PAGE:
As a result of this close and constant togetherness, I got to know Jim's family and was included in many Paige events. He was like a brother to me. Jim was soft spoken. He had a great sense of humor. We had lots of laughs.
When someone or something reminds me of Jim, I always think of our biology experiment. Jim and I were partners for the science fair and chose to show how frog muscles conducted electricity We had a difficult time finding a frog to use in our experiment. First, we learned the loud croaks in our back yards came from very small tree frogs. So his father, Mr. Paige, our history teacher in Thurston Junior High School, drove us one evening to Trabuco Canyon to find frogs. Nothing!! On the way home that night we stopped in a old, rickety store to ask locals where we might find frogs. A older very disheveled looking guy told us where there were frogs. We didn't believe him but went there anyway. Wow! We found the pond full of frogs and caught a dozen to bring home. They were bigger than our fists. We were in frog heaven and had much practice with all the frogs' legs before the science fair.
I'm so thankful to have had this special relationship with Jim and memories from days long ago.
Jack was a really good guy! He always seemed so laidback. And a hard partier! I was always jealous that he had Pam Springe as a girlfriend. But good for him!
The last time I saw Jack was at the party Jackie Miller hosted at her home on Temple Hills Drive. It was good to speak with him, but really sad to observe the tough, tough time (and that, of course, is a gross understatement) he had been through and was continuing to deal with.
I like to remember him as standing in the corridor overlooking the Senior Patio casually talking to Pete McMahon, Jeff Stevens, Cameron Smith or other of his sidekicks.
From Wesley Lum on September 22nd, 2017
Today, 9:46 AM
I remember playing with Jack after school in second grade. His family lived behind the Alpha Beta Market near Aliso School. Mostly, I remember his refrigerator FULL of Kraft Cheese; his stepdad worked for Kraft Foods. So, we have been friends since 1956!!! Jack was a special person. Each of us who knew Jack have our own memories of him. Let this be a trigger to release those memories.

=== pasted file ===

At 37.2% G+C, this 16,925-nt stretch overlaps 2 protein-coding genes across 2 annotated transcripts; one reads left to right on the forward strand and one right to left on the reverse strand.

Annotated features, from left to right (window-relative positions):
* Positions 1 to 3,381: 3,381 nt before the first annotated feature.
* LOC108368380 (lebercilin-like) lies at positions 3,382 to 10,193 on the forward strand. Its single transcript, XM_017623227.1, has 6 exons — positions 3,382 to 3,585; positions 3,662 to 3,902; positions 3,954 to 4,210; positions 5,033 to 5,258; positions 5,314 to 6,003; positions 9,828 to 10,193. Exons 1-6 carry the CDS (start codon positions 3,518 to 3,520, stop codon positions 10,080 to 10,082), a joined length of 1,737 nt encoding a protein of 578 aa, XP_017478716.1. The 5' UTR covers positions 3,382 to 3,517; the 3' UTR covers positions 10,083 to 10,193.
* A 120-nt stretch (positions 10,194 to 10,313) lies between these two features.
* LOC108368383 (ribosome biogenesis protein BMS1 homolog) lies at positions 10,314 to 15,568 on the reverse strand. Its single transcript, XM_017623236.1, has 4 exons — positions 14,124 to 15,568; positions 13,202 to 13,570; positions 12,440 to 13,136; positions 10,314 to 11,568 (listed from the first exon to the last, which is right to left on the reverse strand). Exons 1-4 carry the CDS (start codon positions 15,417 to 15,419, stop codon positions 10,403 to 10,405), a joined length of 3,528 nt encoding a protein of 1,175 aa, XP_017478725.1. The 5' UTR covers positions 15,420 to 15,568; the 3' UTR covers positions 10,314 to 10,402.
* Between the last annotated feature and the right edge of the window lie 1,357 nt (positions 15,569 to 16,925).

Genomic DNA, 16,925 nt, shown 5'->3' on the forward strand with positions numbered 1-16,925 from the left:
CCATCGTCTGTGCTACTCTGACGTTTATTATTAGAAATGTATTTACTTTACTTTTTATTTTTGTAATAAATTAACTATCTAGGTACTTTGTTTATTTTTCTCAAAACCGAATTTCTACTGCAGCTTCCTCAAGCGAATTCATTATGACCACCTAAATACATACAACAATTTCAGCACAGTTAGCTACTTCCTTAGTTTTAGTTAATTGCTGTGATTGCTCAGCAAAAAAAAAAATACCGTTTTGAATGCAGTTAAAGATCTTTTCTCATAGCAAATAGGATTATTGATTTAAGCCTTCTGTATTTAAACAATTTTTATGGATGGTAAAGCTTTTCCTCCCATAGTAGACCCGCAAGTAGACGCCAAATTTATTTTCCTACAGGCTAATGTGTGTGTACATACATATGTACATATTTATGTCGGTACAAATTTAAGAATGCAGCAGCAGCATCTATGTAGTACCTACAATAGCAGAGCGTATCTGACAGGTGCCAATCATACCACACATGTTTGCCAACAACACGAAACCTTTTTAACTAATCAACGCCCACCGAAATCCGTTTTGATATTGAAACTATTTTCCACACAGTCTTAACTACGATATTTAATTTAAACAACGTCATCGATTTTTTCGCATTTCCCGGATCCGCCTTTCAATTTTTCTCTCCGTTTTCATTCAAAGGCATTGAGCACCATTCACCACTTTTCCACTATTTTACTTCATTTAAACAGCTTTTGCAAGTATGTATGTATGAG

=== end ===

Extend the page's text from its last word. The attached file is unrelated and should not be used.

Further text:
I do wish to share my relationship with Jack over the last 20 years. Jack was diagnosed with Parkinson's in the 1980s. Since he was unable to work we would spend time together when I was in Laguna visiting my parents. I got to know his family -- Peggy, his wife, and Katie, their daughter. We'd go to LBHS volleyball games to watch Katie or to the football games. Often I'd join Jeff and Nancy Stevens and the Sextons for social events, especially dinners at Adolfo's. We'd also golf with Pete McMahon and Jim Miller. Actually, they golfed while Jack and I looked for our balls in the bushes.
Jack and I spent days on the beach playing cards and visiting with his beach buddies. We walked the beaches and the town often. These walks were punctuated with Jack stopping to talk with strangers and locals. He was friendly with everyone!!
Ol' Cameron merits a novel, not a mere statement. He was, of course, the epitome of cool.
One Friday night I got off late at Albertsons -- where a gang of us from the Class of '67 worked (Ray Gervais, Mike Moore, Pete McMahon, Mark Schidecker (sp?), Ethan Oliver, and I'm probably leaving someone out and I apologize for that) -- and headed up to LBHS to catch the end of the basketball game in process. And there's ol' Cameron taking the last three shots (and making all of them to win the game!) as the Laguna crowd went nuts. That's the way I like to remember him, in his element, and going for it!